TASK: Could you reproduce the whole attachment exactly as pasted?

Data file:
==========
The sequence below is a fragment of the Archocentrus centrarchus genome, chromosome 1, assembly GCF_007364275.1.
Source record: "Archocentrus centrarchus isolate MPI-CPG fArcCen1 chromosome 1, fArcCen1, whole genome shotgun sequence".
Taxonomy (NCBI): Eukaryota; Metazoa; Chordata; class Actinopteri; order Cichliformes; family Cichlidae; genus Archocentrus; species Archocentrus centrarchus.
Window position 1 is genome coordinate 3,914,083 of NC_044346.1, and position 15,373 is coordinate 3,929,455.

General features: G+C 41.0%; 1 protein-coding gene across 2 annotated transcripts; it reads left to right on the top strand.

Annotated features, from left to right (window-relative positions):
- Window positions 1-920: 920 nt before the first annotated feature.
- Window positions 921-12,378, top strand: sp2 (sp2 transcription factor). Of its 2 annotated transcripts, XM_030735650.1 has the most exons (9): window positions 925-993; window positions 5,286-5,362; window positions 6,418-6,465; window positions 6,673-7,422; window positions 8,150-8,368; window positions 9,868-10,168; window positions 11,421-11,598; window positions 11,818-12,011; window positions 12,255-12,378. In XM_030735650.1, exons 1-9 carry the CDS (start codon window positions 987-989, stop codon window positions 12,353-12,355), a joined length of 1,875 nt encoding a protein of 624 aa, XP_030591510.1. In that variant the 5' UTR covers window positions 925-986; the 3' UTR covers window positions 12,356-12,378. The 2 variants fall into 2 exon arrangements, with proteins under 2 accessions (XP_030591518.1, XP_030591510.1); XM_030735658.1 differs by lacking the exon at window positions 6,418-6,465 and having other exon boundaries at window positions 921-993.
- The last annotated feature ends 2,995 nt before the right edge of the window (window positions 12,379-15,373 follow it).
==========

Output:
The sequence below is a fragment of the Archocentrus centrarchus genome, chromosome 1, assembly GCF_007364275.1.
Source record: "Archocentrus centrarchus isolate MPI-CPG fArcCen1 chromosome 1, fArcCen1, whole genome shotgun sequence".
Taxonomy (NCBI): Eukaryota; Metazoa; Chordata; class Actinopteri; order Cichliformes; family Cichlidae; genus Archocentrus; species Archocentrus centrarchus.
Window position 1 is genome coordinate 3,914,083 of NC_044346.1, and position 15,373 is coordinate 3,929,455.

General features: G+C 41.0%; 1 protein-coding gene across 2 annotated transcripts; it reads left to right on the top strand.

Annotated features, from left to right (window-relative positions):
- Window positions 1-920: 920 nt before the first annotated feature.
- Window positions 921-12,378, top strand: sp2 (sp2 transcription factor). Of its 2 annotated transcripts, XM_030735650.1 has the most exons (9): window positions 925-993; window positions 5,286-5,362; window positions 6,418-6,465; window positions 6,673-7,422; window positions 8,150-8,368; window positions 9,868-10,168; window positions 11,421-11,598; window positions 11,818-12,011; window positions 12,255-12,378. In XM_030735650.1, exons 1-9 carry the CDS (start codon window positions 987-989, stop codon window positions 12,353-12,355), a joined length of 1,875 nt encoding a protein of 624 aa, XP_030591510.1. In that variant the 5' UTR covers window positions 925-986; the 3' UTR covers window positions 12,356-12,378. The 2 variants fall into 2 exon arrangements, with proteins under 2 accessions (XP_030591518.1, XP_030591510.1); XM_030735658.1 differs by lacking the exon at window positions 6,418-6,465 and having other exon boundaries at window positions 921-993.
- The last annotated feature ends 2,995 nt before the right edge of the window (window positions 12,379-15,373 follow it).